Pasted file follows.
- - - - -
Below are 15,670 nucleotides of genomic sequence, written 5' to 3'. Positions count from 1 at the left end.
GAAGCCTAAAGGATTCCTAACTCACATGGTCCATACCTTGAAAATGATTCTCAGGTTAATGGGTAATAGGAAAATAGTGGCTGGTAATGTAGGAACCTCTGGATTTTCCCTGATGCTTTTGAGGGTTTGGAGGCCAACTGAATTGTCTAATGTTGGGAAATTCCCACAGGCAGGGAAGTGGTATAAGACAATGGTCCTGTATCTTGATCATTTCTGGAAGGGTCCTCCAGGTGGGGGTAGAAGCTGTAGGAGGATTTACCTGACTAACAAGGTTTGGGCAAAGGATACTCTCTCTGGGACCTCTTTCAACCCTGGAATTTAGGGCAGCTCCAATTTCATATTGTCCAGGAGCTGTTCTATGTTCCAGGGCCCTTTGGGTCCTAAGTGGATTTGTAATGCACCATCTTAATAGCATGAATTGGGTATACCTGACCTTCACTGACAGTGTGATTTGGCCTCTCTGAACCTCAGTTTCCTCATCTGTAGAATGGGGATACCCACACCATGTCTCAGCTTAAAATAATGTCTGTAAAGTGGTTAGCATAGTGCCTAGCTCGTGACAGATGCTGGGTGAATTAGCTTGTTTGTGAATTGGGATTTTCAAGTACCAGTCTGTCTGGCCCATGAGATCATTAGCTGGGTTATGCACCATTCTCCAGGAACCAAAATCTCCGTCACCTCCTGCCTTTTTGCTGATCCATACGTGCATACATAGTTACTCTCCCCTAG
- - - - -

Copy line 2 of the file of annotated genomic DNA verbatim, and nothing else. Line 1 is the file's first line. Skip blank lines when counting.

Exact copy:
GAAGCCTAAAGGATTCCTAACTCACATGGTCCATACCTTGAAAATGATTCTCAGGTTAATGGGTAATAGGAAAATAGTGGCTGGTAATGTAGGAACCTCTGGATTTTCCCTGATGCTTTTGAGGGTTTGGAGGCCAACTGAATTGTCTAATGTTGGGAAATTCCCACAGGCAGGGAAGTGGTATAAGACAATGGTCCTGTATCTTGATCATTTCTGGAAGGGTCCTCCAGGTGGGGGTAGAAGCTGTAGGAGGATTTACCTGACTAACAAGGTTTGGGCAAAGGATACTCTCTCTGGGACCTCTTTCAACCCTGGAATTTAGGGCAGCTCCAATTTCATATTGTCCAGGAGCTGTTCTATGTTCCAGGGCCCTTTGGGTCCTAAGTGGATTTGTAATGCACCATCTTAATAGCATGAATTGGGTATACCTGACCTTCACTGACAGTGTGATTTGGCCTCTCTGAACCTCAGTTTCCTCATCTGTAGAATGGGGATACCCACACCATGTCTCAGCTTAAAATAATGTCTGTAAAGTGGTTAGCATAGTGCCTAGCTCGTGACAGATGCTGGGTGAATTAGCTTGTTTGTGAATTGGGATTTTCAAGTACCAGTCTGTCTGGCCCATGAGATCATTAGCTGGGTTATGCACCATTCTCCAGGAACCAAAATCTCCGTCACCTCCTGCCTTTTTGCTGATCCATACGTGCATACATAGTTACTCTCCCCTAG